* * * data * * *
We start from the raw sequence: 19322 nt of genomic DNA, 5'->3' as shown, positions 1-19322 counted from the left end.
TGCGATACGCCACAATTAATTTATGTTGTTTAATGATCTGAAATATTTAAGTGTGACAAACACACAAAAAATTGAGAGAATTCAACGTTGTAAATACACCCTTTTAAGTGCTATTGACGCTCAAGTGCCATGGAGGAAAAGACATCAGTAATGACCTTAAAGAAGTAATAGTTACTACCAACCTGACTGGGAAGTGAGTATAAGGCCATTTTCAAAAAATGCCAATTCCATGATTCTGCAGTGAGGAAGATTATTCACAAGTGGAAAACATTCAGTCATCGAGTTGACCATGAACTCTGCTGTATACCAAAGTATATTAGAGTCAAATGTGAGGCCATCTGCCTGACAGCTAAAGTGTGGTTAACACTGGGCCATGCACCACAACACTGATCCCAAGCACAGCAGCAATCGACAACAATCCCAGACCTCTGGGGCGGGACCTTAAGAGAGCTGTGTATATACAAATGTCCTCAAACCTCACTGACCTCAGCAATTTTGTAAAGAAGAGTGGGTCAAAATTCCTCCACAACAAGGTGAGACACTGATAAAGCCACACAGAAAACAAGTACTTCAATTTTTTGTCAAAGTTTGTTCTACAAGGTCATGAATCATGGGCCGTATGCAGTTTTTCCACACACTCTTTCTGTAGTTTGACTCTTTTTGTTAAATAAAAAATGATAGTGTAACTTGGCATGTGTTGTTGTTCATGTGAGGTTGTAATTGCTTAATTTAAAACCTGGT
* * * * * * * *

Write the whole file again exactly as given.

We start from the raw sequence: 19322 nt of genomic DNA, 5'->3' as shown, positions 1-19322 counted from the left end.
TGCGATACGCCACAATTAATTTATGTTGTTTAATGATCTGAAATATTTAAGTGTGACAAACACACAAAAAATTGAGAGAATTCAACGTTGTAAATACACCCTTTTAAGTGCTATTGACGCTCAAGTGCCATGGAGGAAAAGACATCAGTAATGACCTTAAAGAAGTAATAGTTACTACCAACCTGACTGGGAAGTGAGTATAAGGCCATTTTCAAAAAATGCCAATTCCATGATTCTGCAGTGAGGAAGATTATTCACAAGTGGAAAACATTCAGTCATCGAGTTGACCATGAACTCTGCTGTATACCAAAGTATATTAGAGTCAAATGTGAGGCCATCTGCCTGACAGCTAAAGTGTGGTTAACACTGGGCCATGCACCACAACACTGATCCCAAGCACAGCAGCAATCGACAACAATCCCAGACCTCTGGGGCGGGACCTTAAGAGAGCTGTGTATATACAAATGTCCTCAAACCTCACTGACCTCAGCAATTTTGTAAAGAAGAGTGGGTCAAAATTCCTCCACAACAAGGTGAGACACTGATAAAGCCACACAGAAAACAAGTACTTCAATTTTTTGTCAAAGTTTGTTCTACAAGGTCATGAATCATGGGCCGTATGCAGTTTTTCCACACACTCTTTCTGTAGTTTGACTCTTTTTGTTAAATAAAAAATGATAGTGTAACTTGGCATGTGTTGTTGTTCATGTGAGGTTGTAATTGCTTAATTTAAAACCTGGT